I arrived to a message from a colleague who’d had a difficult conversation before COB the day before with a revered senior member based in a remote community who was in financial crisis. Due to an immovable obligation they were unable to assist today, so would I be able to reach out and also see whether there was any support we could offer internally or connect him with?
After speaking with Uncle in the morning, I reached out to the First Nations Community Engagement/Social Worker at Support Act to see how the Charity might be able to help and what the processes were to apply for funds.
I can’t speak more highly of the value of dedicated crisis support such as Support Act for our sector and of the culturally aware support Cerisa provides for our Aboriginal and Torres Strait Islander communities through her role. We both reflected on how much of an honour it is to serve our communities and to have been able to mobilise on behalf of our Elder to provide support for someone who gives so much of themselves.
So, I don’t work Fridays! But, I am doing some grant assessing outside of my APRA AMCOS role and although I did get a small sleep in, I was elbow deep in Letters of Support, project outlines etc for most of the day.
Usually this’d be my fortnight to go and buy my pay-day plant friend – I’m still new to Mparntwe, so still have much room for new plants – but I’m trying to not get distracted today. Deadlines..!
But I did manage to see out the week with my hair down – I was stoked to have been invited to The Rubens show at my local tonight, featuring the solid local Arrernte band South East Desert Metal as the support – LOVED the contrast.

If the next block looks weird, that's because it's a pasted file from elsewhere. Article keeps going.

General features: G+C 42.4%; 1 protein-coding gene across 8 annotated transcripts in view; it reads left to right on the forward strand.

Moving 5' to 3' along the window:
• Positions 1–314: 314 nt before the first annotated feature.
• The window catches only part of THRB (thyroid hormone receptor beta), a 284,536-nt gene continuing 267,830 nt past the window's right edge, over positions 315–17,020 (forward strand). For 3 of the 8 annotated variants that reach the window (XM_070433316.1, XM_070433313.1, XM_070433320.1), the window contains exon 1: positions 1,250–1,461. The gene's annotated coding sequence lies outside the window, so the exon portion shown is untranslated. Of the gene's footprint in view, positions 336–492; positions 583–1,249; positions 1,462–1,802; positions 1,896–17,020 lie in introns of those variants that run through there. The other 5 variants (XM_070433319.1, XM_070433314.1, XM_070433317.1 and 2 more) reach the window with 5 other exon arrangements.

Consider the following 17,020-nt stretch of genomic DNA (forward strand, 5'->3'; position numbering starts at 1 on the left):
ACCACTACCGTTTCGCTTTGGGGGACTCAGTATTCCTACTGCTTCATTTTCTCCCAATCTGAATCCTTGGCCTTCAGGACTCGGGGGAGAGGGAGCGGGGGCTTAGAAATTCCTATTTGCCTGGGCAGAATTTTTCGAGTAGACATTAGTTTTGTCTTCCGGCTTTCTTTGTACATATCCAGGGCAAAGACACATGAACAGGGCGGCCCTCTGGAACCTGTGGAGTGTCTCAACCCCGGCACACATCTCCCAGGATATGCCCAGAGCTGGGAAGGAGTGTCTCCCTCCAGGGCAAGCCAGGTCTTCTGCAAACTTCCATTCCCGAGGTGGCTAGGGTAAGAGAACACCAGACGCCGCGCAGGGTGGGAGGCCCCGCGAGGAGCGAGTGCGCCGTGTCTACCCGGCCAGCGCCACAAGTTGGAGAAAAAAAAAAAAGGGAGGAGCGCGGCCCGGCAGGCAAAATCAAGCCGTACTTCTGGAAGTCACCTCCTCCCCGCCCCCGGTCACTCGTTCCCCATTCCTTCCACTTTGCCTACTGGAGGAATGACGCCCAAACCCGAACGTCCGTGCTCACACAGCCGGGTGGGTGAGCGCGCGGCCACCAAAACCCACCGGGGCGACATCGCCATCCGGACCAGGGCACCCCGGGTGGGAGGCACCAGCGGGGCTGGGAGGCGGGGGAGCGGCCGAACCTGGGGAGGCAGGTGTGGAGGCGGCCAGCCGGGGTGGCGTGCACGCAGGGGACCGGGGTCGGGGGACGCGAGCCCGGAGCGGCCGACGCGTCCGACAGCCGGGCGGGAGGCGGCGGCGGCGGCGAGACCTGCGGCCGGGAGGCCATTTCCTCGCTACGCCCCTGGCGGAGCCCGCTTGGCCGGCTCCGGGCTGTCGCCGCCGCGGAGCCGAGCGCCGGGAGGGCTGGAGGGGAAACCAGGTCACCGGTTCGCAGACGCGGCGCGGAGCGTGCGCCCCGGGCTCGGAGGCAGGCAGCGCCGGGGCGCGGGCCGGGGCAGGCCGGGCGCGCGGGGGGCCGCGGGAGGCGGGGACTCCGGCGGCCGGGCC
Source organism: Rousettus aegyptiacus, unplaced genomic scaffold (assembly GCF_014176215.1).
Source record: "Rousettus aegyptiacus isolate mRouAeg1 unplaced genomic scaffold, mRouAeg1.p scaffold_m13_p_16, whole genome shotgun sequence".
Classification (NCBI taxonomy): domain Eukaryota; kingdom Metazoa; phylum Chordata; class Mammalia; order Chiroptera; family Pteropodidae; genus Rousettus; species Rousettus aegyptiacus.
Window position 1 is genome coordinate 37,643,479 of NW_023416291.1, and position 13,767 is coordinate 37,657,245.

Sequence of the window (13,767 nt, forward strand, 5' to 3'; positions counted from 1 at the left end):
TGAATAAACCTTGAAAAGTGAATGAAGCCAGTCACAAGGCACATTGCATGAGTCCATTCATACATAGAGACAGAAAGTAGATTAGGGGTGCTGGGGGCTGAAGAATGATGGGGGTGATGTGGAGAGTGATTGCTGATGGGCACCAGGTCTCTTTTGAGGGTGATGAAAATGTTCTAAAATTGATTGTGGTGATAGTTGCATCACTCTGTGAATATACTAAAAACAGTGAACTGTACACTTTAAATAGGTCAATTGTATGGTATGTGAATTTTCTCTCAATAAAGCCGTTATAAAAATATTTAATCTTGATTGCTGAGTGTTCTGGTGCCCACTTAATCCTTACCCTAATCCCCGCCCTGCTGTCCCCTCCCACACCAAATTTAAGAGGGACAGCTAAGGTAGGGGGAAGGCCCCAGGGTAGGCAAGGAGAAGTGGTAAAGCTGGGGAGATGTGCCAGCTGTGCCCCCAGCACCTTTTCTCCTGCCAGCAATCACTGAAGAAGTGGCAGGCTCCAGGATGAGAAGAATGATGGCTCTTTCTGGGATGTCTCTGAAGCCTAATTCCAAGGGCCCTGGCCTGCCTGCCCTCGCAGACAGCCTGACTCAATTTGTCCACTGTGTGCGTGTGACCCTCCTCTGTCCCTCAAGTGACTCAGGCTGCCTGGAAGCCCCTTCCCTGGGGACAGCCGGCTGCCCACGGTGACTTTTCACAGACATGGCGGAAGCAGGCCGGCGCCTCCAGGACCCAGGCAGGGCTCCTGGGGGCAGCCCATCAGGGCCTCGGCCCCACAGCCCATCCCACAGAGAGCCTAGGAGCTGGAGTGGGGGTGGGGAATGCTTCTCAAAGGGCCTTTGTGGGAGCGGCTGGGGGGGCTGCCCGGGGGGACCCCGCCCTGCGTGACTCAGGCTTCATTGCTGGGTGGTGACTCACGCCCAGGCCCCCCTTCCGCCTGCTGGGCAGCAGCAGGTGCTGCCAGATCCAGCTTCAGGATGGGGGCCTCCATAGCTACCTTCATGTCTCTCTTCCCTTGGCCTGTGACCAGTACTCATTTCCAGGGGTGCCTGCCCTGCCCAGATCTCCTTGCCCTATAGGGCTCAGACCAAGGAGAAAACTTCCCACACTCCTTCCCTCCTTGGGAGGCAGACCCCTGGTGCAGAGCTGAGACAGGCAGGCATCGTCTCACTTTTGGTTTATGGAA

Challenges and accomplishments in your week
- The responsiveness of the job means that often you don’t get to the bottom of your to do list
- Similarly, with many irons in the fire or projects/threads on the go, it’s difficult to keep track of them all
- I do appreciate the variety of the work. No two days are the same
- I value being able to connect with other Aboriginal and Torres Strait Islander community members in both industry roles and in connecting with our members
- There’s a sense of accomplishment in each resolved query, each to-do list check box ticked, and in each email sent.
Highlights of the week (pros of the job)
- Seeing live music!
- Working alongside Cerisa at Support Act to provide crisis relief to a living legend
- Sneak previews of incredible new music
- Witnessing and being a small part of an incredible multi-day, First Nations led media conference
Lowlights of the week (cons of the job)
- This is a constant one: never feeling like I’ve done enough by the end of the day/week.
- Another near constant one: regret over things you may have forgotten/run out of time to do or over people you didn’t get around to getting back to.
Words of wisdom for people considering a job in your field
- You can try, but you actually can’t do everything
- Forgive yourself your short comings and mistakes. Maybe try a “you did good” to yourself.
- Play to your strengths and the strengths of those around you.